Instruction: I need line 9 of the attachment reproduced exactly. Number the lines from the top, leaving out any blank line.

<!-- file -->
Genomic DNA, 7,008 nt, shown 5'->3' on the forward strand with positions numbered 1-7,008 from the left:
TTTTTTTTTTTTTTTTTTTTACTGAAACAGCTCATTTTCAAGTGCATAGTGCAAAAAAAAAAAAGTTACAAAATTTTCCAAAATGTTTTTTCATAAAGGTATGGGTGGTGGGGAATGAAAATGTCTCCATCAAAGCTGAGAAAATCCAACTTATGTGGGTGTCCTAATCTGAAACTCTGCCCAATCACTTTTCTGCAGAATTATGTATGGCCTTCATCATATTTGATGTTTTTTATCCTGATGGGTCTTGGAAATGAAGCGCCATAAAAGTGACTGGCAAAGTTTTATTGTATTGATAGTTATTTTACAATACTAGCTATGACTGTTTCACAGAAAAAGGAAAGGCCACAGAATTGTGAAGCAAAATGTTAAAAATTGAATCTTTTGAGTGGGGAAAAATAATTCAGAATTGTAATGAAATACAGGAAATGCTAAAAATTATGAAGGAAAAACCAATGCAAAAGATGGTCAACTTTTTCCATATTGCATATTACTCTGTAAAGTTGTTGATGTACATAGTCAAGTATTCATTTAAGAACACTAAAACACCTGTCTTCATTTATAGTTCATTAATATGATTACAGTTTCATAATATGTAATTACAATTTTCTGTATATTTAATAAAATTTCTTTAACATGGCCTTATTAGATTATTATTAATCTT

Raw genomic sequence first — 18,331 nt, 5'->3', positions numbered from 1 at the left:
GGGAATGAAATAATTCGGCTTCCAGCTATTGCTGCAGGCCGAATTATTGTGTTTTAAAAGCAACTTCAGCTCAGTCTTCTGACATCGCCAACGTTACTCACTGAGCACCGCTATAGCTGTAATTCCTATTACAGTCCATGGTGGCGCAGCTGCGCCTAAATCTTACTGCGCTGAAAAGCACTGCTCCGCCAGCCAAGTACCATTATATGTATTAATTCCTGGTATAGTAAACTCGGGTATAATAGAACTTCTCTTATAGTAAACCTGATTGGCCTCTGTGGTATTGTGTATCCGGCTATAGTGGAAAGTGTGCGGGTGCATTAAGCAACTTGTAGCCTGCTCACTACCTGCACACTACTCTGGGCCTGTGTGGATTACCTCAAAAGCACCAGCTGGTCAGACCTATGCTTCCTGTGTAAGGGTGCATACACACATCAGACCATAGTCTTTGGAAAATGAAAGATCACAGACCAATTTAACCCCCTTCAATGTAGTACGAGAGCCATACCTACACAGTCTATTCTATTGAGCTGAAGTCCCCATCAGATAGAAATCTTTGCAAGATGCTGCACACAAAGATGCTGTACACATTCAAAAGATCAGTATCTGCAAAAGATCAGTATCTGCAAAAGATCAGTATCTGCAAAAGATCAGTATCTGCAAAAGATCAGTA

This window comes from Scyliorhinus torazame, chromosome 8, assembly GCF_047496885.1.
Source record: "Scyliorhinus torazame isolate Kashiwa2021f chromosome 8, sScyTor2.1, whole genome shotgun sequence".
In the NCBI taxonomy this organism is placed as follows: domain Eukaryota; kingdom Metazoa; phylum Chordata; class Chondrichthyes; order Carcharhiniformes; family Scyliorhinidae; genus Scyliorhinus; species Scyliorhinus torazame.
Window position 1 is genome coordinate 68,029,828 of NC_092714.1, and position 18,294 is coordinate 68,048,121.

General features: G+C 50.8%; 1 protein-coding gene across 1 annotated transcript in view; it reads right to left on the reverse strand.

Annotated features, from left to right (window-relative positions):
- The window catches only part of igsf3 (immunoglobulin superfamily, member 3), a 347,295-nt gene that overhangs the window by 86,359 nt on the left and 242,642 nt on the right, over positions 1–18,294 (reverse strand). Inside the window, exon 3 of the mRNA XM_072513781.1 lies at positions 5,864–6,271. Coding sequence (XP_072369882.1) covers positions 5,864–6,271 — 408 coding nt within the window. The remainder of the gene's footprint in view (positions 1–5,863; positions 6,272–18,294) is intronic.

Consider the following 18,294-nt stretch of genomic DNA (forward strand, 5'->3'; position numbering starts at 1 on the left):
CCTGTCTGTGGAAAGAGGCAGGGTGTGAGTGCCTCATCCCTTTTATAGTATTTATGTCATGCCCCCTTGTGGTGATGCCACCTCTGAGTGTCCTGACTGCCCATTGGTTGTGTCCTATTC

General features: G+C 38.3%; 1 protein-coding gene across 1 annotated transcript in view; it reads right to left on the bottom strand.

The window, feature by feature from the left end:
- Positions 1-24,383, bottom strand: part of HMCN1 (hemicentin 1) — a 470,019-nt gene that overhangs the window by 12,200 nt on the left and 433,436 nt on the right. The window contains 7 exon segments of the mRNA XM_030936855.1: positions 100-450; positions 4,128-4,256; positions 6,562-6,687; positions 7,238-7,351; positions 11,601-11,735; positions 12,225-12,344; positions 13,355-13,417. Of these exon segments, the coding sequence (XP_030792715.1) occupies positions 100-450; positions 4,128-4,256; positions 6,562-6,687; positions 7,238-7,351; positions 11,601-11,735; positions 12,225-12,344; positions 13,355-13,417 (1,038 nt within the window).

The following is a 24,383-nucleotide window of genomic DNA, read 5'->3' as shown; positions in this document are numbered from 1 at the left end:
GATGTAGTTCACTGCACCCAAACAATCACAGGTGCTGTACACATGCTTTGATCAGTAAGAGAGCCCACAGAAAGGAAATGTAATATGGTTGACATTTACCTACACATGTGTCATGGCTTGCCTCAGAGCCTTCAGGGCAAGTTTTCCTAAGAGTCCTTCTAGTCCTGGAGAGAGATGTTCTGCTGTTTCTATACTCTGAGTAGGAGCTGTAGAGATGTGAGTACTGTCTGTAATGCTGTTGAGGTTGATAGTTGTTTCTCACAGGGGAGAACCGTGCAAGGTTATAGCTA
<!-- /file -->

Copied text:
General features: G+C 50.8%; 1 protein-coding gene across 1 annotated transcript in view; it reads right to left on the reverse strand.